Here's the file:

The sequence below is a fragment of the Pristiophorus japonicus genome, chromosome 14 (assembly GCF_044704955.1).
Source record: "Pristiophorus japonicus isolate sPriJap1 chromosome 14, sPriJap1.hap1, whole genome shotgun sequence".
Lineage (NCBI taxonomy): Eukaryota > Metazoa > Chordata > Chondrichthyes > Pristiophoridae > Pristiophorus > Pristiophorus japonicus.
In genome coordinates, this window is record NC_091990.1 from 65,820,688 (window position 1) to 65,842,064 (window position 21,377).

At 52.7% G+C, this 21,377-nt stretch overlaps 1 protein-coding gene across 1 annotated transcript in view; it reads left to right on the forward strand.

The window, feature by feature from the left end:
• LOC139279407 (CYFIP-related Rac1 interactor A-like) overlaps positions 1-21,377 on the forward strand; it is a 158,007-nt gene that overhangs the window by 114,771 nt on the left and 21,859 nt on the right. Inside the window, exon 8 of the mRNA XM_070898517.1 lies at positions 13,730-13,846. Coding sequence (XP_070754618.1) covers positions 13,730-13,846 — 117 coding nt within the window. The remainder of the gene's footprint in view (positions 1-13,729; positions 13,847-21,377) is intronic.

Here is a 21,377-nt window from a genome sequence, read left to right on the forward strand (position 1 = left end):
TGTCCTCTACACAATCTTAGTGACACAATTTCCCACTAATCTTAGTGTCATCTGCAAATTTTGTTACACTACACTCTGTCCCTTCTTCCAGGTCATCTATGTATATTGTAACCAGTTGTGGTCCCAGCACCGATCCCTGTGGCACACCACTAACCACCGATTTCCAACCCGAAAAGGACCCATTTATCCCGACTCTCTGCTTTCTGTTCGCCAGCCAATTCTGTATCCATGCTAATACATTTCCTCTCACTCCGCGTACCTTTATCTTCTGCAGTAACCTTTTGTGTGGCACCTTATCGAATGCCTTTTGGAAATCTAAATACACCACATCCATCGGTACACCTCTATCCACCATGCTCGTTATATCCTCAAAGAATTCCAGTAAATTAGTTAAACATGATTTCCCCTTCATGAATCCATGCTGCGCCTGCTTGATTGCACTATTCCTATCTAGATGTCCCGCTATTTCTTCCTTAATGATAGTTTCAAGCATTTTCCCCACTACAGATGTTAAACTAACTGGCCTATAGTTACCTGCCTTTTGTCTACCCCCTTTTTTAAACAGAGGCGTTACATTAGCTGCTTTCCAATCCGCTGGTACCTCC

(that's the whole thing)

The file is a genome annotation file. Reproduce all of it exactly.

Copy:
The sequence below is a fragment of the Pristiophorus japonicus genome, chromosome 14 (assembly GCF_044704955.1).
Source record: "Pristiophorus japonicus isolate sPriJap1 chromosome 14, sPriJap1.hap1, whole genome shotgun sequence".
Lineage (NCBI taxonomy): Eukaryota > Metazoa > Chordata > Chondrichthyes > Pristiophoridae > Pristiophorus > Pristiophorus japonicus.
In genome coordinates, this window is record NC_091990.1 from 65,820,688 (window position 1) to 65,842,064 (window position 21,377).

At 52.7% G+C, this 21,377-nt stretch overlaps 1 protein-coding gene across 1 annotated transcript in view; it reads left to right on the forward strand.

The window, feature by feature from the left end:
• LOC139279407 (CYFIP-related Rac1 interactor A-like) overlaps positions 1-21,377 on the forward strand; it is a 158,007-nt gene that overhangs the window by 114,771 nt on the left and 21,859 nt on the right. Inside the window, exon 8 of the mRNA XM_070898517.1 lies at positions 13,730-13,846. Coding sequence (XP_070754618.1) covers positions 13,730-13,846 — 117 coding nt within the window. The remainder of the gene's footprint in view (positions 1-13,729; positions 13,847-21,377) is intronic.

Here is a 21,377-nt window from a genome sequence, read left to right on the forward strand (position 1 = left end):
TGTCCTCTACACAATCTTAGTGACACAATTTCCCACTAATCTTAGTGTCATCTGCAAATTTTGTTACACTACACTCTGTCCCTTCTTCCAGGTCATCTATGTATATTGTAACCAGTTGTGGTCCCAGCACCGATCCCTGTGGCACACCACTAACCACCGATTTCCAACCCGAAAAGGACCCATTTATCCCGACTCTCTGCTTTCTGTTCGCCAGCCAATTCTGTATCCATGCTAATACATTTCCTCTCACTCCGCGTACCTTTATCTTCTGCAGTAACCTTTTGTGTGGCACCTTATCGAATGCCTTTTGGAAATCTAAATACACCACATCCATCGGTACACCTCTATCCACCATGCTCGTTATATCCTCAAAGAATTCCAGTAAATTAGTTAAACATGATTTCCCCTTCATGAATCCATGCTGCGCCTGCTTGATTGCACTATTCCTATCTAGATGTCCCGCTATTTCTTCCTTAATGATAGTTTCAAGCATTTTCCCCACTACAGATGTTAAACTAACTGGCCTATAGTTACCTGCCTTTTGTCTACCCCCTTTTTTAAACAGAGGCGTTACATTAGCTGCTTTCCAATCCGCTGGTACCTCC